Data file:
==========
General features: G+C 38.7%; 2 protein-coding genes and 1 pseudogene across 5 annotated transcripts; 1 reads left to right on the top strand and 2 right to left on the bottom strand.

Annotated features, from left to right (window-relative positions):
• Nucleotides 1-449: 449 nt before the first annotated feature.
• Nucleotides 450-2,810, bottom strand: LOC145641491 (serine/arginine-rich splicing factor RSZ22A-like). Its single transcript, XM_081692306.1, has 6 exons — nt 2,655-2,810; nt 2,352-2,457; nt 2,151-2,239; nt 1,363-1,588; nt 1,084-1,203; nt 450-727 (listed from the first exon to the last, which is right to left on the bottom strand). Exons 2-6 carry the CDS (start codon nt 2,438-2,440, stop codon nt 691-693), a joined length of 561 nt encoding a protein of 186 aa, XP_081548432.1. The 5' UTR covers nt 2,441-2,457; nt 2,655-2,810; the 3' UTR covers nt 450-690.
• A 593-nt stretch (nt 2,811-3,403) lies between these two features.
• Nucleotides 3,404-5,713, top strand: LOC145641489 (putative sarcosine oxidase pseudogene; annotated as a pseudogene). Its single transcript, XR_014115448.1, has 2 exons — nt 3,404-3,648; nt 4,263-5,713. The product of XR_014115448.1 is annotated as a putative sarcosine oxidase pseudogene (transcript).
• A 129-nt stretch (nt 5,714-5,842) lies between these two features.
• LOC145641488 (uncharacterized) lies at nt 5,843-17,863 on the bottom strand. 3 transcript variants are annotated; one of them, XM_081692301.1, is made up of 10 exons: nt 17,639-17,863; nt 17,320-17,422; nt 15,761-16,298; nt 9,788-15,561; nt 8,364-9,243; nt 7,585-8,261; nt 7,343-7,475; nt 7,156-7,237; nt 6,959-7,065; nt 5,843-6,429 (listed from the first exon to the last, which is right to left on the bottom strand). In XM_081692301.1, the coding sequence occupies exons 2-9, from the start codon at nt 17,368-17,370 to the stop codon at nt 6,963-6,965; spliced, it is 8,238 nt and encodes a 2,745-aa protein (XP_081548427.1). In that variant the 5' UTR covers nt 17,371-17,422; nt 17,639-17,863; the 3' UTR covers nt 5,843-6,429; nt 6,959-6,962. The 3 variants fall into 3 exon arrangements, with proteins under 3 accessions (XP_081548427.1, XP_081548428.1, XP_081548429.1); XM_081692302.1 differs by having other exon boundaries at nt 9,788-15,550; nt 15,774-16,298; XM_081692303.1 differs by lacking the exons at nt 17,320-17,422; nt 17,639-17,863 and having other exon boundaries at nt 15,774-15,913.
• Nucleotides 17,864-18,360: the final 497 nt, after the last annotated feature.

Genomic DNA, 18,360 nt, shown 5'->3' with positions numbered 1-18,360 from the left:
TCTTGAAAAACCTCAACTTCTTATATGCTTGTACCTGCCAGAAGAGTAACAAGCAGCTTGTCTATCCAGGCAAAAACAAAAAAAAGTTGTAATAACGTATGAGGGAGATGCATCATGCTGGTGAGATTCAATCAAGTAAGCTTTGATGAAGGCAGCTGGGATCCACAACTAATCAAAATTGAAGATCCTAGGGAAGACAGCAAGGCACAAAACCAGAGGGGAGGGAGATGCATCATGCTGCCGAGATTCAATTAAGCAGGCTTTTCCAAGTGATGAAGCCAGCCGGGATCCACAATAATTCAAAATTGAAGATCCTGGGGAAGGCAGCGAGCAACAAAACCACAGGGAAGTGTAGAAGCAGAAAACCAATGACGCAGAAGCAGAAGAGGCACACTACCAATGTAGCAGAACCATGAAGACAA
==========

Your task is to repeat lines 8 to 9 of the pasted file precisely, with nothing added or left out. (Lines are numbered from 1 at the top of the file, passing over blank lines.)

• LOC145641488 (uncharacterized) lies at nt 5,843-17,863 on the bottom strand. 3 transcript variants are annotated; one of them, XM_081692301.1, is made up of 10 exons: nt 17,639-17,863; nt 17,320-17,422; nt 15,761-16,298; nt 9,788-15,561; nt 8,364-9,243; nt 7,585-8,261; nt 7,343-7,475; nt 7,156-7,237; nt 6,959-7,065; nt 5,843-6,429 (listed from the first exon to the last, which is right to left on the bottom strand). In XM_081692301.1, the coding sequence occupies exons 2-9, from the start codon at nt 17,368-17,370 to the stop codon at nt 6,963-6,965; spliced, it is 8,238 nt and encodes a 2,745-aa protein (XP_081548427.1). In that variant the 5' UTR covers nt 17,371-17,422; nt 17,639-17,863; the 3' UTR covers nt 5,843-6,429; nt 6,959-6,962. The 3 variants fall into 3 exon arrangements, with proteins under 3 accessions (XP_081548427.1, XP_081548428.1, XP_081548429.1); XM_081692302.1 differs by having other exon boundaries at nt 9,788-15,550; nt 15,774-16,298; XM_081692303.1 differs by lacking the exons at nt 17,320-17,422; nt 17,639-17,863 and having other exon boundaries at nt 15,774-15,913.
• Nucleotides 17,864-18,360: the final 497 nt, after the last annotated feature.